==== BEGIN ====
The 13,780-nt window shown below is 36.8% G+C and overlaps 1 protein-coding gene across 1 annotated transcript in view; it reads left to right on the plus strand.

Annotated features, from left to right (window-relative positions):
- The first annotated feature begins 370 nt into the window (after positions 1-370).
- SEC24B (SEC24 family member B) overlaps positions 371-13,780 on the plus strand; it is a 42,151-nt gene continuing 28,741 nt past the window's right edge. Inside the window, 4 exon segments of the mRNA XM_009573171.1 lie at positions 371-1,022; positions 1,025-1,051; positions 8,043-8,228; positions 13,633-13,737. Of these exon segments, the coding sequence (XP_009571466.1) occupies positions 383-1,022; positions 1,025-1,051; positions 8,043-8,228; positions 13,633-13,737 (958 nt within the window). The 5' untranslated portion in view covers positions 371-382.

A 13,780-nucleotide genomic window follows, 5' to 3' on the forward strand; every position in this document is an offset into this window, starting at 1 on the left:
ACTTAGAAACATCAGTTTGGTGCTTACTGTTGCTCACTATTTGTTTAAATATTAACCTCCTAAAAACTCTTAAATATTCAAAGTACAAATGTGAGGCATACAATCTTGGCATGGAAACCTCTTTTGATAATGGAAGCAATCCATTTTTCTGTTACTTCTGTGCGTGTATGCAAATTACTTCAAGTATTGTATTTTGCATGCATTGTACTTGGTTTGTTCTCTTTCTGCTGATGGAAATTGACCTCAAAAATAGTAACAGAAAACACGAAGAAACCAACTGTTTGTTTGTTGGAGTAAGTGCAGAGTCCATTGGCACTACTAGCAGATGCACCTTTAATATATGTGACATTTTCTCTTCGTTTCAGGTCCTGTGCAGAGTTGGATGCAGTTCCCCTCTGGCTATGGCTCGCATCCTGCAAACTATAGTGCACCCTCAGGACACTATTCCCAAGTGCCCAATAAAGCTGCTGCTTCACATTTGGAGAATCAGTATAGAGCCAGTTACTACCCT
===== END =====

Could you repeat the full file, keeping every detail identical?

The 13,780-nt window shown below is 36.8% G+C and overlaps 1 protein-coding gene across 1 annotated transcript in view; it reads left to right on the plus strand.

Annotated features, from left to right (window-relative positions):
- The first annotated feature begins 370 nt into the window (after positions 1-370).
- SEC24B (SEC24 family member B) overlaps positions 371-13,780 on the plus strand; it is a 42,151-nt gene continuing 28,741 nt past the window's right edge. Inside the window, 4 exon segments of the mRNA XM_009573171.1 lie at positions 371-1,022; positions 1,025-1,051; positions 8,043-8,228; positions 13,633-13,737. Of these exon segments, the coding sequence (XP_009571466.1) occupies positions 383-1,022; positions 1,025-1,051; positions 8,043-8,228; positions 13,633-13,737 (958 nt within the window). The 5' untranslated portion in view covers positions 371-382.

A 13,780-nucleotide genomic window follows, 5' to 3' on the forward strand; every position in this document is an offset into this window, starting at 1 on the left:
ACTTAGAAACATCAGTTTGGTGCTTACTGTTGCTCACTATTTGTTTAAATATTAACCTCCTAAAAACTCTTAAATATTCAAAGTACAAATGTGAGGCATACAATCTTGGCATGGAAACCTCTTTTGATAATGGAAGCAATCCATTTTTCTGTTACTTCTGTGCGTGTATGCAAATTACTTCAAGTATTGTATTTTGCATGCATTGTACTTGGTTTGTTCTCTTTCTGCTGATGGAAATTGACCTCAAAAATAGTAACAGAAAACACGAAGAAACCAACTGTTTGTTTGTTGGAGTAAGTGCAGAGTCCATTGGCACTACTAGCAGATGCACCTTTAATATATGTGACATTTTCTCTTCGTTTCAGGTCCTGTGCAGAGTTGGATGCAGTTCCCCTCTGGCTATGGCTCGCATCCTGCAAACTATAGTGCACCCTCAGGACACTATTCCCAAGTGCCCAATAAAGCTGCTGCTTCACATTTGGAGAATCAGTATAGAGCCAGTTACTACCCT